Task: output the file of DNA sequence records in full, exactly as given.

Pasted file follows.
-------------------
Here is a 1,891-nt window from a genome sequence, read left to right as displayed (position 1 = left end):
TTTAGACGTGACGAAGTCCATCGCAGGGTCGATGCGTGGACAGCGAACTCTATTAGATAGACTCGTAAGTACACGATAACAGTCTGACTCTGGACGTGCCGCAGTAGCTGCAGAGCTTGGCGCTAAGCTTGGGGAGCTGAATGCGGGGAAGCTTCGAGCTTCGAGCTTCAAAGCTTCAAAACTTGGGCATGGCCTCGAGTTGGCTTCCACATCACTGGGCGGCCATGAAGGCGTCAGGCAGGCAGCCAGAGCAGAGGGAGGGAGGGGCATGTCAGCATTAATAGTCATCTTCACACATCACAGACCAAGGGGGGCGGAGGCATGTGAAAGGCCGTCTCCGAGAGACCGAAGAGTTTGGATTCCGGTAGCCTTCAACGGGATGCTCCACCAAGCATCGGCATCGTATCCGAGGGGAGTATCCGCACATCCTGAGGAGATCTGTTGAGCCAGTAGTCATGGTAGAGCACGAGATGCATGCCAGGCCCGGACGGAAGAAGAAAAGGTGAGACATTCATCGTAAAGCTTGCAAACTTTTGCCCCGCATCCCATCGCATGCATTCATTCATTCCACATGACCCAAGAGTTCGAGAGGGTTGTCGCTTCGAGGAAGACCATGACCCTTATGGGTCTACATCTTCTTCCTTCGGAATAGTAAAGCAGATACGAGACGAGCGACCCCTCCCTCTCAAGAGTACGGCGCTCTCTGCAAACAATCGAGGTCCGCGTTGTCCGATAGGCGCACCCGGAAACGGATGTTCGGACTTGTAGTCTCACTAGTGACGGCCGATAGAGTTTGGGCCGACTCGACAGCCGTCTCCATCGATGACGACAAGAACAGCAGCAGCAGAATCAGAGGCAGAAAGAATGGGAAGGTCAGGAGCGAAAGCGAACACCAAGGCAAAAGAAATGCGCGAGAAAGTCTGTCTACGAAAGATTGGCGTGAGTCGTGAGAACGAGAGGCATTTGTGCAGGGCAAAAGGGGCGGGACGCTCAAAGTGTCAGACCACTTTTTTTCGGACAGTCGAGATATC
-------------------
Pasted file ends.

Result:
Here is a 1,891-nt window from a genome sequence, read left to right as displayed (position 1 = left end):
TTTAGACGTGACGAAGTCCATCGCAGGGTCGATGCGTGGACAGCGAACTCTATTAGATAGACTCGTAAGTACACGATAACAGTCTGACTCTGGACGTGCCGCAGTAGCTGCAGAGCTTGGCGCTAAGCTTGGGGAGCTGAATGCGGGGAAGCTTCGAGCTTCGAGCTTCAAAGCTTCAAAACTTGGGCATGGCCTCGAGTTGGCTTCCACATCACTGGGCGGCCATGAAGGCGTCAGGCAGGCAGCCAGAGCAGAGGGAGGGAGGGGCATGTCAGCATTAATAGTCATCTTCACACATCACAGACCAAGGGGGGCGGAGGCATGTGAAAGGCCGTCTCCGAGAGACCGAAGAGTTTGGATTCCGGTAGCCTTCAACGGGATGCTCCACCAAGCATCGGCATCGTATCCGAGGGGAGTATCCGCACATCCTGAGGAGATCTGTTGAGCCAGTAGTCATGGTAGAGCACGAGATGCATGCCAGGCCCGGACGGAAGAAGAAAAGGTGAGACATTCATCGTAAAGCTTGCAAACTTTTGCCCCGCATCCCATCGCATGCATTCATTCATTCCACATGACCCAAGAGTTCGAGAGGGTTGTCGCTTCGAGGAAGACCATGACCCTTATGGGTCTACATCTTCTTCCTTCGGAATAGTAAAGCAGATACGAGACGAGCGACCCCTCCCTCTCAAGAGTACGGCGCTCTCTGCAAACAATCGAGGTCCGCGTTGTCCGATAGGCGCACCCGGAAACGGATGTTCGGACTTGTAGTCTCACTAGTGACGGCCGATAGAGTTTGGGCCGACTCGACAGCCGTCTCCATCGATGACGACAAGAACAGCAGCAGCAGAATCAGAGGCAGAAAGAATGGGAAGGTCAGGAGCGAAAGCGAACACCAAGGCAAAAGAAATGCGCGAGAAAGTCTGTCTACGAAAGATTGGCGTGAGTCGTGAGAACGAGAGGCATTTGTGCAGGGCAAAAGGGGCGGGACGCTCAAAGTGTCAGACCACTTTTTTTCGGACAGTCGAGATATC